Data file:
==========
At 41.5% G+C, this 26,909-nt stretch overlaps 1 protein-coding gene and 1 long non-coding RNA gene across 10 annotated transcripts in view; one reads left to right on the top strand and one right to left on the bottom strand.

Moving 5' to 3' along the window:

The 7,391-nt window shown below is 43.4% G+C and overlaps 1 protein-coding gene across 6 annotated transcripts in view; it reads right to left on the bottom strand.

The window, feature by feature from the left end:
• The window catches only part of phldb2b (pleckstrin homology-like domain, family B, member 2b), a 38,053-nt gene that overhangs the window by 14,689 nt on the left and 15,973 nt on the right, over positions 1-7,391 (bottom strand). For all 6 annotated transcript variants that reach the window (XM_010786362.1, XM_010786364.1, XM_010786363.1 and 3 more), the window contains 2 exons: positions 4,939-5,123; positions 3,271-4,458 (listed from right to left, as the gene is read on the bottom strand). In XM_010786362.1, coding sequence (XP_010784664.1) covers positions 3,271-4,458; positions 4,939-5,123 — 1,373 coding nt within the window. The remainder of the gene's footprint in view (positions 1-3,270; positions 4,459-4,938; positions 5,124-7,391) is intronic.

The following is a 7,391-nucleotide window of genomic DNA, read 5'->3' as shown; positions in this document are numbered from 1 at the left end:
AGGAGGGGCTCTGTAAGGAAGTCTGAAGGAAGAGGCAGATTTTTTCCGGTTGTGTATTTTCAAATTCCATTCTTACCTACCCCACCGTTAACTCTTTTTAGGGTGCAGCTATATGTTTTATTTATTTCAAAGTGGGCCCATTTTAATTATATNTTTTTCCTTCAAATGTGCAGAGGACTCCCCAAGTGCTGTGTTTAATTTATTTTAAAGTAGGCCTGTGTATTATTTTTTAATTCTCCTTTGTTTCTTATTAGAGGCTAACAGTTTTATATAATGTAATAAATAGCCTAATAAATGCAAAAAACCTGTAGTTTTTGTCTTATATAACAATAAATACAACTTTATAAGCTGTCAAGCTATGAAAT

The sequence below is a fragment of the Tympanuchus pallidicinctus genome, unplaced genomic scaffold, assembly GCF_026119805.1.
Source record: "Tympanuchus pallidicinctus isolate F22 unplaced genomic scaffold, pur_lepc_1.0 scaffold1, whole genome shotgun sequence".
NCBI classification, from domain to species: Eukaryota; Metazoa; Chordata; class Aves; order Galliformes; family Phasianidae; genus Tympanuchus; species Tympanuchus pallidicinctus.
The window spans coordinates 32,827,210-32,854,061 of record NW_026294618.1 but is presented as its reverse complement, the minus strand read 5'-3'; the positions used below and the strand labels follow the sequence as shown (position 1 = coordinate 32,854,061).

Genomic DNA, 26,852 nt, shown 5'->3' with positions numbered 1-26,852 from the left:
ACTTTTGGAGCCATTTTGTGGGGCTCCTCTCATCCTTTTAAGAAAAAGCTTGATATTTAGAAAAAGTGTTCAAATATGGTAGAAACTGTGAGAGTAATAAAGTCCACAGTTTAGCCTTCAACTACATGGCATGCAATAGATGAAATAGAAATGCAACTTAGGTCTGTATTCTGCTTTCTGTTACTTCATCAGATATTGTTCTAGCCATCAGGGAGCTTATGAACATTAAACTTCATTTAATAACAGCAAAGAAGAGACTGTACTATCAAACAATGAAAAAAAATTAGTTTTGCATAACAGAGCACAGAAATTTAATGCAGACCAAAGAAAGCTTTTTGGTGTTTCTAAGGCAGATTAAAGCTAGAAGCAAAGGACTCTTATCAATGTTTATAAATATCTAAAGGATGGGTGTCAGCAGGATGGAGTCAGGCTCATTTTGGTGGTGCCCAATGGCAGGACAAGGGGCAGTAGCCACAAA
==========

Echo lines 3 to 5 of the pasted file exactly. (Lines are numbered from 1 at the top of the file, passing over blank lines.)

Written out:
The 7,391-nt window shown below is 43.4% G+C and overlaps 1 protein-coding gene across 6 annotated transcripts in view; it reads right to left on the bottom strand.

The window, feature by feature from the left end:
• The window catches only part of phldb2b (pleckstrin homology-like domain, family B, member 2b), a 38,053-nt gene that overhangs the window by 14,689 nt on the left and 15,973 nt on the right, over positions 1-7,391 (bottom strand). For all 6 annotated transcript variants that reach the window (XM_010786362.1, XM_010786364.1, XM_010786363.1 and 3 more), the window contains 2 exons: positions 4,939-5,123; positions 3,271-4,458 (listed from right to left, as the gene is read on the bottom strand). In XM_010786362.1, coding sequence (XP_010784664.1) covers positions 3,271-4,458; positions 4,939-5,123 — 1,373 coding nt within the window. The remainder of the gene's footprint in view (positions 1-3,270; positions 4,459-4,938; positions 5,124-7,391) is intronic.